In terms of calibration – make sure you start with both the game volume, and the Sega Volume pots on basically a low or default volume. If it’s too high, you’ll not only blow the Line Adapter, you may damage the audio in whatever game you have running. The whole point of the Line Converter is to take the pressure off the game, and put it on the Stereo Amplifier. If you decide to forgo the Line Converter and try plugging your Dual Mono straight into the new stereo system, you may damage the game quickly. A sign of audio that’s too high through the adapter is crackling or popping.

Think about it – JAMMA audio: Amplified. Your stereo amp: Amplified. Amplified + Amplified = BOOM! Don’t risk it. Buy the cheap adapter.

To make life easier on yourself, it’s a good idea to label all of your extensions so you know what’s going on if you need to change something.

From this point on, you pretty much only want to adjust the audio volume from the Edifier volume control. And now that you have the option of both JAMMA audio or Stereo by changing inputs just inside the main door, you don’t even need to worry about getting into the Control Panel as much anymore. Your speakers can be left connected to the Edifier/whatever you chose system full time.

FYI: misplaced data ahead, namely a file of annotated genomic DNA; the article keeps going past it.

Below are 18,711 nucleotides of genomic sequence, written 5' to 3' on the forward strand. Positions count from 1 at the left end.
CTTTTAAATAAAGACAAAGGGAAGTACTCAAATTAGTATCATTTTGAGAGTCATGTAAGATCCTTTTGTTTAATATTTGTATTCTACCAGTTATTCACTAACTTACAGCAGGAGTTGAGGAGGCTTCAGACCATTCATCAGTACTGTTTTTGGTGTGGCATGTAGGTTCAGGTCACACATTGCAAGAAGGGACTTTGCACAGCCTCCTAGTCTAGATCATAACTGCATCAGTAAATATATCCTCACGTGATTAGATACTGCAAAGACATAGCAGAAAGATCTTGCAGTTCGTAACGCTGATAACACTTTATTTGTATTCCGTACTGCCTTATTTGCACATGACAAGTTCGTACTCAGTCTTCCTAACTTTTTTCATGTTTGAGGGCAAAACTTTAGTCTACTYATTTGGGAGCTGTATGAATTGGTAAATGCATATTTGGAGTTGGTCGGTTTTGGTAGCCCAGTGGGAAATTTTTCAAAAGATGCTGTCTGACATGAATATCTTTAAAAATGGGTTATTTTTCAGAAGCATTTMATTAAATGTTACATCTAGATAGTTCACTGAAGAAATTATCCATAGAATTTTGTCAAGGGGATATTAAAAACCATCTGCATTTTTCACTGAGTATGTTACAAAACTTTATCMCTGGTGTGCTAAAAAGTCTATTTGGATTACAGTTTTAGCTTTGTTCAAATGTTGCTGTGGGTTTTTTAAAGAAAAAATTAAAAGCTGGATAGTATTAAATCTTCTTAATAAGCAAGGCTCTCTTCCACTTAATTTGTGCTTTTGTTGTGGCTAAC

I hope this guide has helped – or at least told you a few things you might not have known about how your Astro City is wired up. This is without a doubt one of the easiest and most rewarding changes you can make to your Astro City and it is very much worthwhile investing some time in.

If there’s anything I haven’t covered here that you feel I might be able to help with, feel free to comment and I’ll get back to you ASAP.

Astro City Flyers

The original flyers that were used to launch the Astro City cabinet to arcade operators: